When the Oculus team put their project for a VR headset on Kickstarter last year, they were hoping for US$250,000 to get development underway.
They ended up closing at a staggering US$2.4m with 9522 backers pledging their support for the device.
Since then, they've not only delivered the Oculus Rift dev kit to backers, they've started selling it for US$300 to development community who missed the Kickstarter.
But the team isn't just resting on its laurels, as Nate Mitchell, VP of Product for Oculus told us at PAX Australia — it sees the Rift as very much an ongoing project.
To this end, the Oculus team was offering limited demos with the new Oculus Rift HD prototype while at the show in Melbourne.
Early hands on impressions with the original Oculus Rift dev kit tended to be quite positive, but most made note of the fact the headset had a fairly low resolution.
That model had a 1200x800 screen that, because it was split between your eyes, worked out to 640x800 for each eye.
The new HD prototype is now featuring 1080p resolution and can run at 60fps. Mitchell says the explosion in HD smartphone screens along with improvement in the sensors that are being packed into mobile devices has been a boon for the Oculus Rift team.
When it comes to finally trying out the Rift HD, it's incredible.
It's a multi-part demo, which first puts me in front of the entry way to an enormous castle. It's snowing and I'm able to look around, with the head-tracking feeling seamless. The animation is smooth — even the individual snowflakes look great.
From there I'm "teleported" inside to another part of the castle, where volcanic lava drifts past me. The light effects are great and this is reinforced when I find myself in the Orrery, where a rotating map of a solar system casts different light effects around the room, each planet and moon clearer rendered to appear as a different material to the next.
The headset is surprisingly lightweight — noticeable, but not uncomfortable, at least for the short time of the demo. As noted before, the headtracking is smooth as I look around and there's an urge to reach out a hand, even though you know it won't appear in the simulation.
For the penultimate part of the demo, I'm handed a controller and put back on a castle wall, looking up at a volcano. I can fly, essentially, using the controller to move in the direction I'm looking. It's an odd sensation: soar upwards toward the volcano's peak with my head tilted almost directly up.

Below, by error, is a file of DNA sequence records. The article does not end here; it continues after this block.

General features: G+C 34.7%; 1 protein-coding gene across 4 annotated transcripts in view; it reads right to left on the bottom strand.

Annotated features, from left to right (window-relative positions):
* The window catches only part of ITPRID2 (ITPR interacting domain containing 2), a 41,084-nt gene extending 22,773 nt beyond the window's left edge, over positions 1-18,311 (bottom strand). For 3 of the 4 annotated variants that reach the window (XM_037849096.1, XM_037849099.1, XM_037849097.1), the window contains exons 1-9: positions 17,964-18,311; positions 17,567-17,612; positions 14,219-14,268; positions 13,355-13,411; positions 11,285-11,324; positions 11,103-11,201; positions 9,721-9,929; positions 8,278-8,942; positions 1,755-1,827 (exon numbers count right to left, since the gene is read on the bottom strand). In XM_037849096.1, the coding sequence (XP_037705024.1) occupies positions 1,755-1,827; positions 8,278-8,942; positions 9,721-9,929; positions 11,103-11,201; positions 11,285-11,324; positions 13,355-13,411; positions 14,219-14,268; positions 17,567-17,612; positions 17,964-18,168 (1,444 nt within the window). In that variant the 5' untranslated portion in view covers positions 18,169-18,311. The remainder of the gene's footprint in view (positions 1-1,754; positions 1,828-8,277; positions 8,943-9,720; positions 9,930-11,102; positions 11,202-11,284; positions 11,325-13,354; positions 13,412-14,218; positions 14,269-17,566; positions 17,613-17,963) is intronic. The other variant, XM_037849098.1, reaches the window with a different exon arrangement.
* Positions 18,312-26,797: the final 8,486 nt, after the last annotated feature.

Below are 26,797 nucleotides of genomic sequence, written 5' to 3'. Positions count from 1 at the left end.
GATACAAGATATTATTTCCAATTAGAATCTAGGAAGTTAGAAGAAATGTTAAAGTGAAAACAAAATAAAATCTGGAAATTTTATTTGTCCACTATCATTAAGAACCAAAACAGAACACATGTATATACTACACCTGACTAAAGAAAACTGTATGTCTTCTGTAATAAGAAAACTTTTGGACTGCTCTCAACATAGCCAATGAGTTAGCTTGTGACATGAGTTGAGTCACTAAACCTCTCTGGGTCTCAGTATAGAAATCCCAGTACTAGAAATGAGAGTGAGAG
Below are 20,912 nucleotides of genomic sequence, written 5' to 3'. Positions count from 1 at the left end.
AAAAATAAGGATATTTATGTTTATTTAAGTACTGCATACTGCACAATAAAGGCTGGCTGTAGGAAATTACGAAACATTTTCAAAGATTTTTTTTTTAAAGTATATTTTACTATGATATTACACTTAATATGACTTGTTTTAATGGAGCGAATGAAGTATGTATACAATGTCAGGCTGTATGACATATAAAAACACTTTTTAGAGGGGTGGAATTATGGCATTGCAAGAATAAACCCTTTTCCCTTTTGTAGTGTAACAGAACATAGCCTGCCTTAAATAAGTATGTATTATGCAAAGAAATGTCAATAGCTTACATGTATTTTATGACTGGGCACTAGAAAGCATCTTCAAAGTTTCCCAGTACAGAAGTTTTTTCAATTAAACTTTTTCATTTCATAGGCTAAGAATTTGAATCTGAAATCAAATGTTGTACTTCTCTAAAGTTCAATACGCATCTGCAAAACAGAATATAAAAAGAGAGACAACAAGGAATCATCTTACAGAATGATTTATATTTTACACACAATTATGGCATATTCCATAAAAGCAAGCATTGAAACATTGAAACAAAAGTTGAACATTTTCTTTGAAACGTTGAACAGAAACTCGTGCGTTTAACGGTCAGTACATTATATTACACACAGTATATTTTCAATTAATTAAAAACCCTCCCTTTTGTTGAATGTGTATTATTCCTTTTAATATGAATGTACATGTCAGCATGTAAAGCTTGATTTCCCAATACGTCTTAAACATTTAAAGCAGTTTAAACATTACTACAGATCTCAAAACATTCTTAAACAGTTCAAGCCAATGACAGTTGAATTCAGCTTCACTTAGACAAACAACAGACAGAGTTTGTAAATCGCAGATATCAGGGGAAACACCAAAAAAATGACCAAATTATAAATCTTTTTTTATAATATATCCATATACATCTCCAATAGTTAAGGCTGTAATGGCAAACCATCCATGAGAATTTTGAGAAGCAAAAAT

One of the triggers on the controller fires a ball of ice — just a demo of the particle effects, as the missile bounces around leaving a comet-like trail behind it.
Finally, I'm shown something a little unexpected — the Man of Steel trailer, in a movie theatre. I'm seated towards the back. I can see rows of red seats in ahead of of me, with the screen at the front. When I look over my shoulder, there's the light of the projector shining in the darkness.
It's clearly a computer animation. It's also excellent. It's a simple, yet effective example of how the Oculus Rift can work outside of a gaming context.
If there's one slightly discordant note, it's the sweat I feel when I take off the Oculus Rift. It's a little hot under there.
Mitchell says that a lot of what the team are working on are refinements for the comfort of the device.
"Ergonomics is important for us and we want to really make sure that heat is kept under-control. We'd also like to see the unit drop down to under 250g if we can."
The Oculus Rift isn't ready for a commercial release just yet — there still needs to bein place for consumers. But the HD prototype certainly feels like that date can't be far around the corner.
All around PAX, the original Oculus dev kits feature on a variety of stands, with people queuing for a chance to finally experience the virtual reality we've been promised by fiction and movies — people are walking away smiling and clearly delighted.
Inside the Oculus Rift meeting room, the team is proving that this is, really, just the beginning of something truly big.